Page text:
Wednesday, November 25, 2015
Amsterdam, NY ,



Creating a High Tech Workforce

Saturday, July 12, 2014 - Updated: 4:08 AM

By Pat Michel

For The Recorder

Raise the minimum wage. Did that catch your attention? One of the most controversial topics this past year has been the debate over raising the minimum wage. Those who support a hike argue the increase will result in a living wage for entry-level jobs. Those against a raise claim that jobs will be lost when companies have to choose between paying more for employees and profit margins.

The minimum wage debate is important. But, are we debating the right issue when it comes to creating jobs and a sustainable local economy?

Economic forecasts predict millions of new jobs, but more than 60 percent will require some college, an associate's degree or higher. STEM occupations (those emphasizing science, technology, engineering, and math skills) along with health care, are expected to be the fastest growing sectors.

What we should be talking about is an actual employability crisis, something we discuss frequently at the CEO Roundtable. A recent report from Georgetown University's Center on Education and the Workforce finds that the United States will fall short by 5 million workers with post-secondary education -- at the current production rate -- by 2020.

While we debate minimum wage, we lose ground in a more significant area. We do not have enough trained employees to fill middle class jobs that currently pay $50,000 to $60,000 a year. Many companies that would prefer to stay in New York and the U.S. look elsewhere, in part because our educational system is not providing the pipeline of work-ready employees they need to do business.

It seems obvious that to rebuild a strong middle class in our area, we need to focus our efforts on job creation and expansion in those STEM-related fields, and provide well-educated and prepared workers to step into jobs that are now going unfilled.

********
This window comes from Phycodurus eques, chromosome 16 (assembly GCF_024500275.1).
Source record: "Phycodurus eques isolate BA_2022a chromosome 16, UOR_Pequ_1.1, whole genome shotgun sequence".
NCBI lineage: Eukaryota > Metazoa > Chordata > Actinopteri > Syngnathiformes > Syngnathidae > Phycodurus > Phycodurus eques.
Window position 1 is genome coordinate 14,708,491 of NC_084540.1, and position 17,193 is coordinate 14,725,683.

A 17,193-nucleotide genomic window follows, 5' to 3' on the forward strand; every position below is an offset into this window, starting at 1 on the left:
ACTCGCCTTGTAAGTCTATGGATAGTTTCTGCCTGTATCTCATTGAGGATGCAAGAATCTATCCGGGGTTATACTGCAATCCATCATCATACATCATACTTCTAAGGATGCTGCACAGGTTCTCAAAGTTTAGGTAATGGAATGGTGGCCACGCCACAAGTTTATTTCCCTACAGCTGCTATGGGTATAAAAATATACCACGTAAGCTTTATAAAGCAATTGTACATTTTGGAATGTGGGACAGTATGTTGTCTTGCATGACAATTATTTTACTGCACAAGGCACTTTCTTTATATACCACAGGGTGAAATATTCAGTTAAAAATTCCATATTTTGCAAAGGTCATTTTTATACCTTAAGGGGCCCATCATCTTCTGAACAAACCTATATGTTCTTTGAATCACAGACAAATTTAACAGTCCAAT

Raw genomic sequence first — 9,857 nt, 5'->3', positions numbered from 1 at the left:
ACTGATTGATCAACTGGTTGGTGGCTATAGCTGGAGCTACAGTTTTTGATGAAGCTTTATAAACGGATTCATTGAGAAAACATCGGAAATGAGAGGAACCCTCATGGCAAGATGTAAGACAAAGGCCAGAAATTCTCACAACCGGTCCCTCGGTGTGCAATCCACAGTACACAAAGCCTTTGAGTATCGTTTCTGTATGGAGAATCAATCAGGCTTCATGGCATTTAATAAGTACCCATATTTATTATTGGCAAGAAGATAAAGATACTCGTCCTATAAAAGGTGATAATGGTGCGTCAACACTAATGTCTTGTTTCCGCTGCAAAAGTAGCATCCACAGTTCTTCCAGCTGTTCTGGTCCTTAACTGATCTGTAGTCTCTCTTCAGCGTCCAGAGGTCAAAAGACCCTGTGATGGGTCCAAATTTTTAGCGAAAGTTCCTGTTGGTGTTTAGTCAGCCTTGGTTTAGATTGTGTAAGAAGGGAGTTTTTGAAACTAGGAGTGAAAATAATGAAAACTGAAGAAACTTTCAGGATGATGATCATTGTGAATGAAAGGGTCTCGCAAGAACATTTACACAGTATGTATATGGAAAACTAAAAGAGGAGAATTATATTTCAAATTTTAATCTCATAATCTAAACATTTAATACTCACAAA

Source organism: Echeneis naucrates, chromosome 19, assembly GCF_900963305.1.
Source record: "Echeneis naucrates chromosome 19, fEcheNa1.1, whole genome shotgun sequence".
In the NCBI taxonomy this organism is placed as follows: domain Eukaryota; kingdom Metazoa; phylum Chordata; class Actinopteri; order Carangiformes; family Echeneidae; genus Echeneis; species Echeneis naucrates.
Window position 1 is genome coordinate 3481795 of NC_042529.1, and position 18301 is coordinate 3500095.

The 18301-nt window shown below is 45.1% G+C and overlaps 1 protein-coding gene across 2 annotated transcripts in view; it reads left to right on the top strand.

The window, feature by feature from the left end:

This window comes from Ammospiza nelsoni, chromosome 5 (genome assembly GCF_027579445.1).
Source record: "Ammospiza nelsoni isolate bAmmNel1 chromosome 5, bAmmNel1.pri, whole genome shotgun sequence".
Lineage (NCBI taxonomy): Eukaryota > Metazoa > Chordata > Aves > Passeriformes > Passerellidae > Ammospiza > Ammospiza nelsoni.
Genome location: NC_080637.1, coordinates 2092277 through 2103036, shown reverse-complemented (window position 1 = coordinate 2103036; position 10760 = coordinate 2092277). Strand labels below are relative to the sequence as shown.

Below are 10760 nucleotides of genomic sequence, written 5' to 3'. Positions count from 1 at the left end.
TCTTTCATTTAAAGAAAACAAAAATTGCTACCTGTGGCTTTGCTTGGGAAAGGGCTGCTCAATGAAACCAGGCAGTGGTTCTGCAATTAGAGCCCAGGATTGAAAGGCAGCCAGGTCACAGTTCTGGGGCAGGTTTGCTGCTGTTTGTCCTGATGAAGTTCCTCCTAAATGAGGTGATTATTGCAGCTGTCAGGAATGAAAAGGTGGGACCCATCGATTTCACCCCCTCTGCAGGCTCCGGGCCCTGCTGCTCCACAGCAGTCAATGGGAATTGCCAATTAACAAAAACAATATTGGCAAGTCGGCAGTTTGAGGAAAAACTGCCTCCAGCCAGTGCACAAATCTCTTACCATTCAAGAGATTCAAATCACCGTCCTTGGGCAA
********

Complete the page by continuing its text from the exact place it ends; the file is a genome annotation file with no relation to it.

The rub is that we are not doing enough to promote the kind of education our children and the underemployed need to obtain these STEM jobs. The education system, working under rules and regulations from the early 20th century, still largely prepares students for a world of factories and jobs that no longer exist.

Without forward-looking alternatives, the educational status quo will continue to hobble us.

One exciting alternative launched in the H-F-M BOCES region is our new Pathways Early College High School (PTECH) program. PTECH students will obtain their Regents' high school diploma at the same time they earn their associate's degree from Fulton-Montgomery Community College.

These students benefit from a dynamic curriculum that balances academic rigor with career-readiness skills and work place mentoring. They will choose from a range of STEM-related career paths and degree options in business, advanced manufacturing, health care and information technology. Local job opportunities with good pay will be available to PTECH graduates.

A frustration is that only 50 students are able to start this innovative program in the fall. The employment demands of industries in the region are in the thousands. We are starting to create the pipeline but still have a long way to go.

Please support innovative programs like PTECH, and demand that our elected representatives do the same, providing funding and legislative changes to the industrial-age regulations that make it difficult to create the workforce pipeline our students and this region need to grow a sustainable economy here.

Learn more about HFM PTECH online at

The CEO Roundtable is comprised of business leaders in Fulton and Montgomery counties who gather regularly to discuss local issues in the hope that by taking a leadership position these issues can be resolved in a manner that is positive to the business community and the community at large. The writer, Pat Michel, is district superintendent of Hamilton-Fulton-Montgomery BOCES and a member of the CEO Roundtable.


Comments made about this article - 0 Total

Comment on this article

Subscribe to The Recorder


The Recorder Sports Schedule


The Recorder Newscast

Most Popular

    Area high school sports calendar
    Friday, November 20, 2015

    Amsterdam’s dream season comes to an end in 47-27 defeat
    Saturday, November 21, 2015

    Professional Wrestling Hall of Fame to leave for Texas
    Friday, November 20, 2015

    Tribes Hill Center scammed by website
    Thursday, November 19, 2015

    6 corrections officers disciplined
    Monday, November 23, 2015

    Amsterdam hopes to keep its momentum going into showdown
    Thursday, November 19, 2015

    Holloways among siblings leading Rams' surge
    Friday, November 20, 2015

    Thanks4Giving race receives early support
    Thursday, November 19, 2015

    Gene R. Insogna
    Friday, November 20, 2015

    Amsterdam brushes aside 0-3 start to make 2015 a special season
    Tuesday, November 24, 2015


Copyright © McClary Media, Inc.

Privacy Policies: The Recorder

Contact Us